I love technological advances of all kinds and I loathe illness-causing bacteria. So when Professor Dennis Hess, Associate Professor Julie Champion, Postdoctoral Fellow Yeongseon Jang, and Postdoctoral Fellow Won Tae Choi at Georgia Institute of Technology developed a new nanotextured surface for stainless steel that kills common bacteria I was thrilled.
This isn’t a coating that wears away – the stainless steel is physically etched and is thus a permanent treatment. The researchers used an “electrochemical etching process on a common stainless steel alloy” (Georgia Institute of Technology News Center, Curiosity) to create the nanotexture.
The researchers aren’t sure about the mechanism that causes bacterial mortality, but they speculate that the bacteria (which are much smaller than mammalian cells) are physically skewered by the microscopic sharp edges while mammalian cells are left undamaged because of their differences in sizes. So far, they say that the nano-etching has been shown to kill Escherichia coli and Staphylococcus aureus.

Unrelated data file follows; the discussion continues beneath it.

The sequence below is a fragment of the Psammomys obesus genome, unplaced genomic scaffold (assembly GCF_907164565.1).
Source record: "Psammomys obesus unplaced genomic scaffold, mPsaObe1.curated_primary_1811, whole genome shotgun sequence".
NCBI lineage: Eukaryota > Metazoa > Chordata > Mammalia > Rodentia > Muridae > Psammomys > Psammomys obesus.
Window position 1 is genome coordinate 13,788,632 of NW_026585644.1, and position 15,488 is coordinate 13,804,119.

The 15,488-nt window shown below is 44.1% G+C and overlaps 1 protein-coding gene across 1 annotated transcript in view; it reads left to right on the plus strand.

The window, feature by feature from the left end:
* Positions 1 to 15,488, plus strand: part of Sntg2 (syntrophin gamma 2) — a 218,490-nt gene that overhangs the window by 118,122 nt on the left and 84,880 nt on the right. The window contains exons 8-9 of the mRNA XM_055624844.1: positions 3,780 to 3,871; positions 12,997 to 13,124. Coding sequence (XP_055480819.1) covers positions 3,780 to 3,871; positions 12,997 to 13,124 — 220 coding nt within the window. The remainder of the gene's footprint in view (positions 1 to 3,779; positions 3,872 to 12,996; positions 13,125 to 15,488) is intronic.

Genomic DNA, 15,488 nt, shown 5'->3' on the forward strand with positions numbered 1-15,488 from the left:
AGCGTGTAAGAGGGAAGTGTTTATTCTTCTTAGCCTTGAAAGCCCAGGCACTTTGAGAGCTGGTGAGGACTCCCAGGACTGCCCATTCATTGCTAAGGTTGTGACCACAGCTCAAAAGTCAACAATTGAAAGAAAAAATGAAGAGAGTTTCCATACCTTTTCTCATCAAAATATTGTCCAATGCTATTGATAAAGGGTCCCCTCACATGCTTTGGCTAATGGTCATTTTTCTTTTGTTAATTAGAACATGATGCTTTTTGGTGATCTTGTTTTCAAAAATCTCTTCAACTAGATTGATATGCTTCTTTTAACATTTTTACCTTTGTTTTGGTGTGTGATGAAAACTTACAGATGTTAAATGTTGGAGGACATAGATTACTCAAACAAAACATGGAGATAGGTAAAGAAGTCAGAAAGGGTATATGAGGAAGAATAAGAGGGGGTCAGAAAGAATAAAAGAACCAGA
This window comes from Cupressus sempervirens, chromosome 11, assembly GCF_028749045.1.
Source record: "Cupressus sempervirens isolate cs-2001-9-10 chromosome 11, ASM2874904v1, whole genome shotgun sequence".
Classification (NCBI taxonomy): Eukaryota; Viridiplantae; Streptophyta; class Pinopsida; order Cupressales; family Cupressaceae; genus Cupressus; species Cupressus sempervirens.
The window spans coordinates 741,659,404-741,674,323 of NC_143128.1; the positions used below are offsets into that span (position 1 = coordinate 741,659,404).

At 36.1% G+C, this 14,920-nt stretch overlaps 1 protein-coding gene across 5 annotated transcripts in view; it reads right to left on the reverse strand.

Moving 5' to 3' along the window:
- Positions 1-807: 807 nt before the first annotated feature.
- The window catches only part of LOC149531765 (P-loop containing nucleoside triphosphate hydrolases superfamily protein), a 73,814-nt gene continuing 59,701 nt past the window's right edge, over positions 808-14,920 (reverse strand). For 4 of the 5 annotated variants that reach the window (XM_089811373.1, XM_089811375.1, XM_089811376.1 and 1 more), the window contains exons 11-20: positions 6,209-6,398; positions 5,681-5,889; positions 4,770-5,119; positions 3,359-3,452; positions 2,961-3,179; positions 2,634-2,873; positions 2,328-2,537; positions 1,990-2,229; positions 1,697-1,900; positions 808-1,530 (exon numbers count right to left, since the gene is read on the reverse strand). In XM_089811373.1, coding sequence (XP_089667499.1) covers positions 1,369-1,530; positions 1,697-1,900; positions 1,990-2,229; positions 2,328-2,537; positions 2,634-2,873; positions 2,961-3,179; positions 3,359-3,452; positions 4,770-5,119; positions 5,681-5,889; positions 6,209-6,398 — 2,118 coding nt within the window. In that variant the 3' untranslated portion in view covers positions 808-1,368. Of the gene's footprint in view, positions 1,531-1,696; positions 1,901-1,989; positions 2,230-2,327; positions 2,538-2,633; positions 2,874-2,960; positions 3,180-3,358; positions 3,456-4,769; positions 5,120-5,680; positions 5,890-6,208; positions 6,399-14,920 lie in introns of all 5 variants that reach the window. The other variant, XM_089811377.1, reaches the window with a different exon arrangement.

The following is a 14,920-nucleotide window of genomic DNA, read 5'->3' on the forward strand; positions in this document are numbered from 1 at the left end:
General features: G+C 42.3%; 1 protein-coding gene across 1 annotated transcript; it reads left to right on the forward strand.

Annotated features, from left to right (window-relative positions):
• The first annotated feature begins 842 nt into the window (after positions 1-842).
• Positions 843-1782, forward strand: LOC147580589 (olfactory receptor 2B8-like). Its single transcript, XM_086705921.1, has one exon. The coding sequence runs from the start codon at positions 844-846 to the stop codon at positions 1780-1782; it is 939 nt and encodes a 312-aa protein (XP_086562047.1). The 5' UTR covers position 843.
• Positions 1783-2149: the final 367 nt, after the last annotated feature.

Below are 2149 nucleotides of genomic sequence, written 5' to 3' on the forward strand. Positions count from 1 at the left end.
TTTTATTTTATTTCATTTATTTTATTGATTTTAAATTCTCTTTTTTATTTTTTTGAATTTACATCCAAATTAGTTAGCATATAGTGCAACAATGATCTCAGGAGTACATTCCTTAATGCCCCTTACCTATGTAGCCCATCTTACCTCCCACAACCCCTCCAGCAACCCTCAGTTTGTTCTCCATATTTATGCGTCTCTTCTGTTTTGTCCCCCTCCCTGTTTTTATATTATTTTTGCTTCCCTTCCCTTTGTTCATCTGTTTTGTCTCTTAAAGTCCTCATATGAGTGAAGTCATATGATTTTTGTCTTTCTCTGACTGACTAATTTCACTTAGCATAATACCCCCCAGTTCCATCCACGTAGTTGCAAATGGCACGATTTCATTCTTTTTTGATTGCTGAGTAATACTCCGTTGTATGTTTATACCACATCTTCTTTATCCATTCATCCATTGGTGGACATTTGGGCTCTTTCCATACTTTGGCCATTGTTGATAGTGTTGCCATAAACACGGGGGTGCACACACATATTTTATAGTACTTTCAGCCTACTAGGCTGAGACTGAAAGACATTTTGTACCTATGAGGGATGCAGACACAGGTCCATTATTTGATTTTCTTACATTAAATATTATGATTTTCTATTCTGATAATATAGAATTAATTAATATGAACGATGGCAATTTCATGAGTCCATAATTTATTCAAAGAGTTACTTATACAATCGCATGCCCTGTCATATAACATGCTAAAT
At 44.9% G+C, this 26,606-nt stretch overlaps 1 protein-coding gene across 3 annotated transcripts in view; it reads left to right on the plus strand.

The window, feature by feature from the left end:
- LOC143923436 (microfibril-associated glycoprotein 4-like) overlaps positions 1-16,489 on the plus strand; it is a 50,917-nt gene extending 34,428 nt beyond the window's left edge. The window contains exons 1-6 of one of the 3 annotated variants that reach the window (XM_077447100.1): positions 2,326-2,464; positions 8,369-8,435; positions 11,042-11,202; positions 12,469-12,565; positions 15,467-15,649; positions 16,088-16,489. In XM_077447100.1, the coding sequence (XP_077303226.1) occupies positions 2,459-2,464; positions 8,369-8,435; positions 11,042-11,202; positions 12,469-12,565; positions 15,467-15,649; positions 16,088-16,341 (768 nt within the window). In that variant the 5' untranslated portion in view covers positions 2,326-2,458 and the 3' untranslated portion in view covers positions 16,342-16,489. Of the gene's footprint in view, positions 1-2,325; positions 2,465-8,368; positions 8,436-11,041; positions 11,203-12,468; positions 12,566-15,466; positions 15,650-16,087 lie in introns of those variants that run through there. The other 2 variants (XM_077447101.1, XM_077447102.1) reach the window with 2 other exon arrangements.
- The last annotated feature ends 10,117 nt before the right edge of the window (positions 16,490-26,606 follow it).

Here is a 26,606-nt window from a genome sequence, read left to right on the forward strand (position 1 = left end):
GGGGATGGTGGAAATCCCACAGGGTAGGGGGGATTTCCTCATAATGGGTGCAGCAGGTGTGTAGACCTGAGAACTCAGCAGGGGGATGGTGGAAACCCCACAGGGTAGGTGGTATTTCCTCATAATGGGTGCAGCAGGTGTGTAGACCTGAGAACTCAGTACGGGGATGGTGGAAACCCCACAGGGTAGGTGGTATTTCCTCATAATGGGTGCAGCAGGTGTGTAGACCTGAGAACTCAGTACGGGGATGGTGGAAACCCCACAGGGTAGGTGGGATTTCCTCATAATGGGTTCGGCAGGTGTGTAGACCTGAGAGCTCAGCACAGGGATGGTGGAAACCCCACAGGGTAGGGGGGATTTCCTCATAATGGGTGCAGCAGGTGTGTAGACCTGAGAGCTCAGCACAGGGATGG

This nanotextured stainless steel also seems to improve corrosion resistance and has potential future applications in implantable medical devices and food processing equipment but researchers will be conducting long-term studies to ensure that mammalian cells remain healthy and determine how the etched surface responds to wear over time. Please visit the Georgia Institute of Technology News Center to read more about this promising stainless steel.
2 thoughts on “Bacteria killing stainless steel of the future”
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Your headline says that bacteria are killing stainless steel. Now, if you were to hyphenate it as bacteria-killing, you would have an adjective describing a property of the stainless steel, as you intended.
Yes, I first read the headline that way.